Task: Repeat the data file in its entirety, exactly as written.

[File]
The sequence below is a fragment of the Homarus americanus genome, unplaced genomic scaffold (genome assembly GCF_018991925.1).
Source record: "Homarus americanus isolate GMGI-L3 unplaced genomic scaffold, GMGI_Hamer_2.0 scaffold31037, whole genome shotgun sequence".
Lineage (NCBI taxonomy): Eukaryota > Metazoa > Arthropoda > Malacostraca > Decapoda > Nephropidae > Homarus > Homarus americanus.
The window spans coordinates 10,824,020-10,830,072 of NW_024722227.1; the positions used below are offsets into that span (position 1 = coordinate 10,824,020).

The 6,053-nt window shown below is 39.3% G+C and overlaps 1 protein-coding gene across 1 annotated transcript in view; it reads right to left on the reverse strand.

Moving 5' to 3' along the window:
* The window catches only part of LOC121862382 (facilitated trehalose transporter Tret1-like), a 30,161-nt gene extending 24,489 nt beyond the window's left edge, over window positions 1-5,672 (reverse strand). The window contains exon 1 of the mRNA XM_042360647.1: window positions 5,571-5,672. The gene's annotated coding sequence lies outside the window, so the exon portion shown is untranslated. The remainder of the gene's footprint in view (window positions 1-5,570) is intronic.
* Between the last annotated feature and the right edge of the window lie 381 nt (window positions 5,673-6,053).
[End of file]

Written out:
The sequence below is a fragment of the Homarus americanus genome, unplaced genomic scaffold (genome assembly GCF_018991925.1).
Source record: "Homarus americanus isolate GMGI-L3 unplaced genomic scaffold, GMGI_Hamer_2.0 scaffold31037, whole genome shotgun sequence".
Lineage (NCBI taxonomy): Eukaryota > Metazoa > Arthropoda > Malacostraca > Decapoda > Nephropidae > Homarus > Homarus americanus.
The window spans coordinates 10,824,020-10,830,072 of NW_024722227.1; the positions used below are offsets into that span (position 1 = coordinate 10,824,020).

The 6,053-nt window shown below is 39.3% G+C and overlaps 1 protein-coding gene across 1 annotated transcript in view; it reads right to left on the reverse strand.

Moving 5' to 3' along the window:
* The window catches only part of LOC121862382 (facilitated trehalose transporter Tret1-like), a 30,161-nt gene extending 24,489 nt beyond the window's left edge, over window positions 1-5,672 (reverse strand). The window contains exon 1 of the mRNA XM_042360647.1: window positions 5,571-5,672. The gene's annotated coding sequence lies outside the window, so the exon portion shown is untranslated. The remainder of the gene's footprint in view (window positions 1-5,570) is intronic.
* Between the last annotated feature and the right edge of the window lie 381 nt (window positions 5,673-6,053).